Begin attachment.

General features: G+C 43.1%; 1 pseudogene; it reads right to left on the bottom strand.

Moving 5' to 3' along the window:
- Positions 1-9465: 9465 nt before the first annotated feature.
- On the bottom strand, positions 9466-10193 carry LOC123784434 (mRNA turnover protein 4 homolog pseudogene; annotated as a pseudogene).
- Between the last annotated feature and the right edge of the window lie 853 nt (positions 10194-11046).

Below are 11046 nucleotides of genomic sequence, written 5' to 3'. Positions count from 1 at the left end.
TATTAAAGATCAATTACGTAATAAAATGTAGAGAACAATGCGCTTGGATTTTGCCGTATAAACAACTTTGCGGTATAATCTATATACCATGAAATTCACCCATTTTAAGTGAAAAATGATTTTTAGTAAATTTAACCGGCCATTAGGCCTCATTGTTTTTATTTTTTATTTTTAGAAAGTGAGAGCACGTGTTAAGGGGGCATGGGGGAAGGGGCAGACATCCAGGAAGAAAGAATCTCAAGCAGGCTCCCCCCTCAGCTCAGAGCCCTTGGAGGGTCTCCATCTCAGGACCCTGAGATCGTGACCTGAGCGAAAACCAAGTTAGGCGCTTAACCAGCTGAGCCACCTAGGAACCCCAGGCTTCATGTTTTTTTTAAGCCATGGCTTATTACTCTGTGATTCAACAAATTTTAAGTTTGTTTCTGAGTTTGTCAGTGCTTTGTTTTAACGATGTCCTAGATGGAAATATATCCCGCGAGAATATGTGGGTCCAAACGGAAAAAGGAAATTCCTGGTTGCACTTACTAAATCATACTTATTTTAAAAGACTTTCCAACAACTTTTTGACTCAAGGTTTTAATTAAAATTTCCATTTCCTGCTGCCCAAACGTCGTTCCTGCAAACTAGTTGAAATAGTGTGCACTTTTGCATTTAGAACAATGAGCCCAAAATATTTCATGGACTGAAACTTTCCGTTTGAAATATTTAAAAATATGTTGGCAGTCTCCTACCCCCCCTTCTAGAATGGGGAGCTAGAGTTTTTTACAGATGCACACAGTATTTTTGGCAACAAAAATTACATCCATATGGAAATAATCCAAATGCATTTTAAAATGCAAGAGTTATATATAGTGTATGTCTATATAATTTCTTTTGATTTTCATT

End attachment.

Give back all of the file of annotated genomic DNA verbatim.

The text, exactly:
General features: G+C 43.1%; 1 pseudogene; it reads right to left on the bottom strand.

Moving 5' to 3' along the window:
- Positions 1-9465: 9465 nt before the first annotated feature.
- On the bottom strand, positions 9466-10193 carry LOC123784434 (mRNA turnover protein 4 homolog pseudogene; annotated as a pseudogene).
- Between the last annotated feature and the right edge of the window lie 853 nt (positions 10194-11046).

Below are 11046 nucleotides of genomic sequence, written 5' to 3'. Positions count from 1 at the left end.
TATTAAAGATCAATTACGTAATAAAATGTAGAGAACAATGCGCTTGGATTTTGCCGTATAAACAACTTTGCGGTATAATCTATATACCATGAAATTCACCCATTTTAAGTGAAAAATGATTTTTAGTAAATTTAACCGGCCATTAGGCCTCATTGTTTTTATTTTTTATTTTTAGAAAGTGAGAGCACGTGTTAAGGGGGCATGGGGGAAGGGGCAGACATCCAGGAAGAAAGAATCTCAAGCAGGCTCCCCCCTCAGCTCAGAGCCCTTGGAGGGTCTCCATCTCAGGACCCTGAGATCGTGACCTGAGCGAAAACCAAGTTAGGCGCTTAACCAGCTGAGCCACCTAGGAACCCCAGGCTTCATGTTTTTTTTAAGCCATGGCTTATTACTCTGTGATTCAACAAATTTTAAGTTTGTTTCTGAGTTTGTCAGTGCTTTGTTTTAACGATGTCCTAGATGGAAATATATCCCGCGAGAATATGTGGGTCCAAACGGAAAAAGGAAATTCCTGGTTGCACTTACTAAATCATACTTATTTTAAAAGACTTTCCAACAACTTTTTGACTCAAGGTTTTAATTAAAATTTCCATTTCCTGCTGCCCAAACGTCGTTCCTGCAAACTAGTTGAAATAGTGTGCACTTTTGCATTTAGAACAATGAGCCCAAAATATTTCATGGACTGAAACTTTCCGTTTGAAATATTTAAAAATATGTTGGCAGTCTCCTACCCCCCCTTCTAGAATGGGGAGCTAGAGTTTTTTACAGATGCACACAGTATTTTTGGCAACAAAAATTACATCCATATGGAAATAATCCAAATGCATTTTAAAATGCAAGAGTTATATATAGTGTATGTCTATATAATTTCTTTTGATTTTCATT